We may never know the actual number of people who have contracted Covid-19. Nevertheless (without reading too much into the last decimal point of each number), a broad and variable picture has emerged across the countries and regions of the UK during the rise and fall of the pandemic so far.
In the south west, for example, cases appeared to have peaked at a lower level of daily cases (~3.7 per 100,000 population) compared to other areas. By June 15th, the south west had recorded the lowest number (138) of cumulative cases per 100,000 population. On the other hand, the number of daily cases in the north east peaked at around 11 per 100,000 population, with a cumulative rate per 100,000 by June 15th of around 391.
The slowdown in the spread of cases post-peak has not been the same in every region. While daily cases in London rose earlier than in other regions, after the peak they have reduced at a quicker and smoother rate. In other areas, the decline has been much more erratic. Notably, in Wales – which by June 15th had the highest cumulative rate of cases (475 per 100,000 population) – the decline has faltered, with a noticeable increase in cases between the 13th and 21st of May.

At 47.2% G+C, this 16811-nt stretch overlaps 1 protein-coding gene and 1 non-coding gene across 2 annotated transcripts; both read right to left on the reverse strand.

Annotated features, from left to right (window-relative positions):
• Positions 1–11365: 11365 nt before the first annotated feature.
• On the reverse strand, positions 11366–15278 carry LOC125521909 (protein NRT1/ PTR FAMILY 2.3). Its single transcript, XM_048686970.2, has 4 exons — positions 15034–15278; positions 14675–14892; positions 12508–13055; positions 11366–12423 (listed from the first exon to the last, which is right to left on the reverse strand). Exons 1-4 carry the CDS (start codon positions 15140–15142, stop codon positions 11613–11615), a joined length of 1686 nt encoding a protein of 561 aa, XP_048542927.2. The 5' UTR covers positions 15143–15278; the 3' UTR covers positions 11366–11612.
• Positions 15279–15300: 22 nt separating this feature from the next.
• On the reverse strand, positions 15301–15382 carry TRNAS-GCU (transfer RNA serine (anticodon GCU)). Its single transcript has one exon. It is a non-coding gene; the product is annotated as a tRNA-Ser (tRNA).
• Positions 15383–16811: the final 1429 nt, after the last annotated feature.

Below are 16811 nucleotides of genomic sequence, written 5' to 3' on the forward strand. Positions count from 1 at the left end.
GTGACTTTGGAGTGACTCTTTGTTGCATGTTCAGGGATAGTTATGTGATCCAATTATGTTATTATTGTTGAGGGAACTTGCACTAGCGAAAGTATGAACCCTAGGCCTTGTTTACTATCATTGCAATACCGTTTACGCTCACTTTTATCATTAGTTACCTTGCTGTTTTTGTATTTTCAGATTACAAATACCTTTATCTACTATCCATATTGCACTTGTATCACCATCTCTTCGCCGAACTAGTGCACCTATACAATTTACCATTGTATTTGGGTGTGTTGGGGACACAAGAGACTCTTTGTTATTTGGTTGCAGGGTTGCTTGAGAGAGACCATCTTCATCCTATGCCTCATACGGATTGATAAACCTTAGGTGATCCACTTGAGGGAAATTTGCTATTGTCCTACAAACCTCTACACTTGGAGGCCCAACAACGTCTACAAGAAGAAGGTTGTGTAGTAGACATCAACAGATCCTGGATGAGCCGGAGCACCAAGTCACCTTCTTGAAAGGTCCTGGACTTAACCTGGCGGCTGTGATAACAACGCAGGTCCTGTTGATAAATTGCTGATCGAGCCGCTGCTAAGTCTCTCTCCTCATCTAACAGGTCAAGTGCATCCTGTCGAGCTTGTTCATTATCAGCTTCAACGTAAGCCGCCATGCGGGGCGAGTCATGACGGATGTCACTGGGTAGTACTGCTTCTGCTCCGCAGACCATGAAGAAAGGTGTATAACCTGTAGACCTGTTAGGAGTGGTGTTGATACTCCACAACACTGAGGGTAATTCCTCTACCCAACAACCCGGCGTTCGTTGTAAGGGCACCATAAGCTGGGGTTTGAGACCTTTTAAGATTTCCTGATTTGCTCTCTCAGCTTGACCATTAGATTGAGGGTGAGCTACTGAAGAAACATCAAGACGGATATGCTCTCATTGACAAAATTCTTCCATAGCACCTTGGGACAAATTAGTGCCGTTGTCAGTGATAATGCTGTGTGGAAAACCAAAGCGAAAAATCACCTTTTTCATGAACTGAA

Tracking the number of people with Covid-19 relies on testing (and its accuracy). In the absence of universal and regular testing, the number of reported cases will underestimate the true number, probably by an order of magnitude: as the National Statistician Sir Ian Diamond has noted, based on an ONS/University of Oxford infection survey, the UK has probably had around 3.5 million overall cases of Covid-19 – compared to a reported 300,000.